Leaders drew up plans last year to bring climate voters to the ballot box for the 2020 presidential and congressional elections. Its research team zeroed in on 12 areas in six states where they thought smart campaigns could motivate outdoorsy people to vote in places where the past three elections have been especially close.
POW is now reconsidering how to handle its #crushitforclimate campaign, Killgore said. The plan originally was to urge outdoor enthusiasts to make a donation before heading outside to rack up new personal bests in, say, skiing, trail-running or mountain biking.
"Maybe you're not going to go climb that huge peak [because of quarantines], but how can we still crush it for climate in a way that makes sense for the world that we live in right now?" she said, alluding to COVID-19-inspired quarantines and economic turmoil. "Maybe [the new approach] is, how many squats can you do in your living room? That's recognizing where people are."
Killgore said another POW event was going to feature snowboarder and military veteran Josh Jespersen leading a brewery tour. But moving the tour online might mean Jespersen adapting a virtual platform for the give-and-take with the crowd that is typical of POW engagement events. But instead of sending participants to the bar, he might ask them to grab a beer from their own refrigerators.
"It's not going to just be us filming a webinar and putting it out on social media," said Killgore. "It's trying to find a way to bring people into the fold in a way that they still feel like they're making that connection."
Citizens Climate Lobby is urging its volunteers across the nation to decide on their own whether to participate in one of its big events of the year: the annual U.S. Capitol fly-in. Bill Barron, CCL's Mountain West Regional Coordinator, was among the 25 people on the first fly-in a decade ago and one of 1,300 people who participated last year.
Barron said having constituents meet with members of Congress is crucial for building support for carbon-fee-and-dividend legislation, which the group bills as an alternative approach to carbon taxes. But the pandemic is forcing CCL to balance volunteer safety while also maintaining the persuasive power of direct constituent lobbying.
"It's a challenge, for sure," he said.
Some climate activists are also looking beyond this spring and summer. In states like Florida and Arizona, COVID-19 made health and safety concerns top of mind during presidential primary voting on Tuesday. But activists said that preoccupation may be fading by the time state and congressional primaries roll around in August in both states.
Sandy Bahr leads the Phoenix-based Grand Canyon Chapter of the Sierra Club, which is continuing to track environmental issues, such as renewable energy standards and coal-plant retirements, but has put canvassing and other in-person engagement on hold.
"We're still figuring it out," she said. "The bottom line is we have to be more creative and think about ways to connect with people without being close to them."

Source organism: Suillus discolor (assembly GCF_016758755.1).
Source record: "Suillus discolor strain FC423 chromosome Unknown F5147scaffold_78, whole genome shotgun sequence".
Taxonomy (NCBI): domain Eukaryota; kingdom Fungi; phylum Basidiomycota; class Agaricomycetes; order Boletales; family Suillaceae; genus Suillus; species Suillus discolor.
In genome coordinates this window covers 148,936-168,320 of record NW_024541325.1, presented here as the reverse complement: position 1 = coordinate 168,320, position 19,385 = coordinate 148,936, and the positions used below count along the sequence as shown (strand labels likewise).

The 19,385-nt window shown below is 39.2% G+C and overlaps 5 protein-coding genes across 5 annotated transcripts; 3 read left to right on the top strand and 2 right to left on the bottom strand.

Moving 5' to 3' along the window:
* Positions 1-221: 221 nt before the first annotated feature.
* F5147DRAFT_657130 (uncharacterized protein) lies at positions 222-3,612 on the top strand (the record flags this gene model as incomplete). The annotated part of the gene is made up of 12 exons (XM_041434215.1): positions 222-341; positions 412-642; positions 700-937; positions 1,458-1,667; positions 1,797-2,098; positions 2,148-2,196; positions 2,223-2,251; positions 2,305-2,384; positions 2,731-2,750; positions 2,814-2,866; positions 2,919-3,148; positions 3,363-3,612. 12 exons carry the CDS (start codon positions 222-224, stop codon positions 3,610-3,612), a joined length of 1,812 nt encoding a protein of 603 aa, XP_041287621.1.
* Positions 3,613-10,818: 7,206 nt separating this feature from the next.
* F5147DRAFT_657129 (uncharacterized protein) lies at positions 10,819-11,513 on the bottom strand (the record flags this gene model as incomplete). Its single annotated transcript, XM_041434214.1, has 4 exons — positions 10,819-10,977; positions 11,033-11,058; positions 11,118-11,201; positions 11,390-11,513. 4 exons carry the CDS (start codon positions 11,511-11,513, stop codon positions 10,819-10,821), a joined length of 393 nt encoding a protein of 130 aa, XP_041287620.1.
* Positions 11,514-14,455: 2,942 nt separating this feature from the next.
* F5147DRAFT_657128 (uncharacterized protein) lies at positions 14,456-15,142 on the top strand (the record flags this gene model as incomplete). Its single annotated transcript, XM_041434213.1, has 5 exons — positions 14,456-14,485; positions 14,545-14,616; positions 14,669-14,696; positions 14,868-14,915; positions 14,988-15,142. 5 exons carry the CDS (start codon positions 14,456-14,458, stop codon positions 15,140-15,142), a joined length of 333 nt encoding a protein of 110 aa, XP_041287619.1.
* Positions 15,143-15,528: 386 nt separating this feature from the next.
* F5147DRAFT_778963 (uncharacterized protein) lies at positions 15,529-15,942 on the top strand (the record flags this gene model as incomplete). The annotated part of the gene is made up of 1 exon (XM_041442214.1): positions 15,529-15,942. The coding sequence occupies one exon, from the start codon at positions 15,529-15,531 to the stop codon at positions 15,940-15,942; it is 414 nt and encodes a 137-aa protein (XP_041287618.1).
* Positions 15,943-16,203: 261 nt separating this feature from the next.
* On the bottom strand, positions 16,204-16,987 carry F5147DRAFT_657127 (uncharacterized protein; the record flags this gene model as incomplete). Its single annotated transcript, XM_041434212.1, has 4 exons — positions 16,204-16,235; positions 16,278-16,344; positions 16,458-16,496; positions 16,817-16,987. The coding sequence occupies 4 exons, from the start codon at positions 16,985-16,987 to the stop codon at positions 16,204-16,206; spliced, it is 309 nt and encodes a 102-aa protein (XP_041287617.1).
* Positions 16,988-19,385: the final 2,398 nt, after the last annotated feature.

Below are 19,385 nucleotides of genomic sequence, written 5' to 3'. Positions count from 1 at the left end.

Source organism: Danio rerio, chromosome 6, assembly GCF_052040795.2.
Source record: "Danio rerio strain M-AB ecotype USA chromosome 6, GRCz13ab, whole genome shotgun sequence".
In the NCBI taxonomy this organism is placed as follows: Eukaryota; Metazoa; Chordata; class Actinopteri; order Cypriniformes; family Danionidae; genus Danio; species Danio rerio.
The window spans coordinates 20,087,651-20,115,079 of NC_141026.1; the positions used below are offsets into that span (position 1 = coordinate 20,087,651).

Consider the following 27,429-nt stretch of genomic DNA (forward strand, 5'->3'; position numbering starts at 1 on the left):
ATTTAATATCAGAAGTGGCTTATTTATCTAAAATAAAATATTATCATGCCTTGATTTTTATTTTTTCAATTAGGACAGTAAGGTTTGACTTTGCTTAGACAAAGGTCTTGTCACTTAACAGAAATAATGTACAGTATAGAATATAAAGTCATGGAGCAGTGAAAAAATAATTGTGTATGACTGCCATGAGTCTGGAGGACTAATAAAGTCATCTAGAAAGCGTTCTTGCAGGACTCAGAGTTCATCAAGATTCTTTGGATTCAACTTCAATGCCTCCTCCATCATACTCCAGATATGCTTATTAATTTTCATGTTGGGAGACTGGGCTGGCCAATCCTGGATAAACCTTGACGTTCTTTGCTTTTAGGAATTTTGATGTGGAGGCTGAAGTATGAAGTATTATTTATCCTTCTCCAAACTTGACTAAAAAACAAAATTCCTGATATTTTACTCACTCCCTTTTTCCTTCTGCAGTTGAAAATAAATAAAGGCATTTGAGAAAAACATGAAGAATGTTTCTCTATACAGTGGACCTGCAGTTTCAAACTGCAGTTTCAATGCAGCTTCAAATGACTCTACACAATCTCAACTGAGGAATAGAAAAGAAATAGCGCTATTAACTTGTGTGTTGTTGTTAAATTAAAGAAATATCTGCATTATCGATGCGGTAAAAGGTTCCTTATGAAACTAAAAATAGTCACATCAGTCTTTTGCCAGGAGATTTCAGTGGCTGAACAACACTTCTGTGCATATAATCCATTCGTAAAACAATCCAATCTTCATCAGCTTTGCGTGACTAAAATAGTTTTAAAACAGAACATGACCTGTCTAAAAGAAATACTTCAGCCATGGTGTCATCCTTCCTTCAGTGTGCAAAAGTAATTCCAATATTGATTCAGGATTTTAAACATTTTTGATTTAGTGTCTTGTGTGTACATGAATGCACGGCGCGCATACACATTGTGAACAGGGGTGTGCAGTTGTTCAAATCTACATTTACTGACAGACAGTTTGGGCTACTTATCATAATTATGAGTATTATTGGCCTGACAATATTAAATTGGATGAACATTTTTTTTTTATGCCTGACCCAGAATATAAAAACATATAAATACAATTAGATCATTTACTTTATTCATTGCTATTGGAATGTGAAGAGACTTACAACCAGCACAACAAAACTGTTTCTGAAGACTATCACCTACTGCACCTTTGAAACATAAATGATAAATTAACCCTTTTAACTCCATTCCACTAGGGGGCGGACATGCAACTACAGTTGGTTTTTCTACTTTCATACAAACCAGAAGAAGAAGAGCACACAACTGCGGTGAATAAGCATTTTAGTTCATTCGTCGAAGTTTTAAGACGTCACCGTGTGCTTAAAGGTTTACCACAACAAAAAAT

The buildup to this critical moment for the climate action movement has been underway for years—some would say, decades. Warnings about the urgency of climate action have become more dire, with activists emphasizing that time's running out for meaningful action. And climate change has become an inescapable reality for millions of Americans in the form of deadly wildfire, floods and hurricanes.
Willett, the League of Conservation Voters spokesman, said the coronavirus pandemic underscores weaknesses in the Trump administration, especially when it comes to proactive leadership and energy-industry favoritism.
"This pandemic shows what happens when science and experts are ignored and the institutions we rely on to protect us are weakened," he said. "And that is also the story of climate change."
Alessandro Dal Bon, a New York City teenager, high school student and Fridays for the Future organizer, was part of the global climate strikes last year that drew millions of protesters worldwide, based on the idea that climate change represents an existential threat for future generations. He said it was a tough but necessary decision earlier this month for youth climate movement organizers to move their three-day Earth Day program online.
"It's inevitable that the coronavirus will have an impact on climate activism like it's having on every other aspect of life," he said.
But Dal Bon quickly added that fighting COVID-19 offers a preview of what could happen to life in the future "if we don't act on it."
"We're dealing with a global emergency right now, and climate change requires action" he said.
For Some, Time for a Pause
Udell, for her part, has put climate organizing on the back burner for the time being.
Instead, she's focused on a new Facebook group she and a friend set up as a coronavirus information hub. In less than two weeks, membership has topped 1,500. The page even has become a clearinghouse for people needing help because of the coronavirus and those willing to lend a hand.
"This is a more pressing issue," Udell said. "I'm going to help my neighbors regardless of what their political affiliation is. I'm going to see them as a human being in distress and in need of my help, and I hope they do the same for me."
It's a way to build trust, she added, even for something they're not talking about now, like climate action. She said: "I think it opens the door."
Our journalism is free of charge and available to everyone, thanks to readers like you. In this time of crisis, our fact-based reporting on science, health and the environment is more important than ever. Please support our work by making a donation today.